Delta in hot water over lawsuit
According to Courthouse News, Delta is the subject of a new lawsuit that puts them in a supremely negative light, contrary to their otherwise positive reputation, even being named one of the top airlines by J.D. Power this year.
In a federal lawsuit filed in Hawaii by D. Baraka Kanaan, Delta allegedly failed to accommodate his needs not once, but twice, violating the Airline Carrier Access Act which states that any plane with over 31 passengers must provide boarding assistance to individuals with disabilities by using ramps, mechanical lifts, or other suitable devices where level-entry boarding by loading bridge or mobile lounge is not available.
Promised weeks in advance accommodations would be made
Kanaan became wheelchair-bound, unable to walk in a 2000 car crash, and says he booked tickets from Maui to Nantucket for a conference and many weeks in advance, he called Delta to confirm that he is disabled, and “that he would be traveling with his own wheelchair, and that he required the use of an aisle chair and lift to access the aircraft because he cannot walk.”
Court documents state that over the phone, the Delta representative “assured him that all was noted in the company’s travel database, and that he would be received and given reasonable accommodation for his disability.”
Because his original flight was cancelled due to weather, he was forced to take a flight the next day, but upon its arrival, he was informed by one of the flight attendants that “the airline did not have the required safety equipment, an ‘aisle chair’ to bring him from his seat to the airplane door; nor did they have a lift to go down the stairs from the aircraft to the tarmac to retrieve his wheelchair.”
Forced to crawl down the aisle, stairs, and across a tarmac
When he asked the flight attendant how he was supposed to exit the aircraft, she allegedly said, “I don’t know, but we can’t get you off the plane,” even though he says there was a lift available at the neighboring gate and alleges that no effort was made by employees to inquire about the use of the lift.
Because he could not stay on the plane, and Delta would not help him in fear of liability, he was “forced to crawl down the aisle of the airplane, down the stairs of the aircraft, and across the tarmac to his wheelchair without any assistance from the crew or the use of any mandated safety equipment,” in front of a “great number of people” that stood by and watched.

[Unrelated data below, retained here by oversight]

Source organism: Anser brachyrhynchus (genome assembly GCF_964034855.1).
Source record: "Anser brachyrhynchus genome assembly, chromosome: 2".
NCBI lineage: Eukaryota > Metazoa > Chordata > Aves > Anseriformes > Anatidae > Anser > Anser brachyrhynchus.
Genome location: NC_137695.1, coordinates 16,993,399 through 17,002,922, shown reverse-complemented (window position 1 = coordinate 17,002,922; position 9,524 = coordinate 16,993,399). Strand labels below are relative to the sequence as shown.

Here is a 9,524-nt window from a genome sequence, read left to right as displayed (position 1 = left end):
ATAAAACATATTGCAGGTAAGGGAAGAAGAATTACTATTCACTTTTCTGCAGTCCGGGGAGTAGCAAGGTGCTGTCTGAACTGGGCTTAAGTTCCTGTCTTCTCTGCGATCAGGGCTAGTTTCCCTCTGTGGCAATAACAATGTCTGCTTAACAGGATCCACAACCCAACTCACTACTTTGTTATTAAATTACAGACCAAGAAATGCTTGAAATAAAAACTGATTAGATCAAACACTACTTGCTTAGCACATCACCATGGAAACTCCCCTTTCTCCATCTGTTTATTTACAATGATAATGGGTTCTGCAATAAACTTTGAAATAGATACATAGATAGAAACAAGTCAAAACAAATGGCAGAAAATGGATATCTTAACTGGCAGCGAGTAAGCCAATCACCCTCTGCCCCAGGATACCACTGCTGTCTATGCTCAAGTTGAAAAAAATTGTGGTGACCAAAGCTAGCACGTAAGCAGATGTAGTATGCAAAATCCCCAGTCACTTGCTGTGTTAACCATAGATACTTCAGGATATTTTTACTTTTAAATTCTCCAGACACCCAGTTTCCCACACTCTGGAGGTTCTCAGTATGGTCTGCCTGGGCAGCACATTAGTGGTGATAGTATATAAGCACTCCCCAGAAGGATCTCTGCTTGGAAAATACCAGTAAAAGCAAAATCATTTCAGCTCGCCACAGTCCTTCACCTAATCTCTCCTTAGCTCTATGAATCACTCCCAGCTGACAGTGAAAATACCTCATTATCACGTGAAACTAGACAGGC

When he retrieved his wheelchair, he says he immediately called Delta who offered him a $100 voucher for his troubles (not to mention his embarrassment), promising it would not happen on his return trip.
It happened on the way back, with added insult
On Kanaan’s way back from Nantucket, there was yet another weather delay, and when he arrived to board, he was told yet again that the necessary safety equipment (an aisle chair and a lift) were unavailable, but that they could “provide a piece of cardboard to put down so that his clothes wouldn’t get dirty.”
When he complained to Delta this time, he was offered 25,000 frequent flier miles.
Kanaan is seeking compensatory, treble, and punitive damages for violations of the Air Carrier Access Act, the Americans With Disabilities Act, negligence, emotional distress and discrimination.
The long term impact on Delta’s reputation
Regardless of the resolution, this could do long term damage for Delta passengers that fear their disabilities could go ignored with no more than a $100 voucher apology. Known for positive customer service, the allegations are surprising, especially that no one on staff took the liability risk to help someone in need, rather allowed Kanaan to crawl on his belly around the airport.
The company’s Facebook page and website make no mention of the lawsuit, which some may take as some sort of admission or oversight, but during active litigation, it is standard for companies to remain silent, as it is prudent to do so. That said, it will be interesting to see how the chips fall after the lawsuit concludes.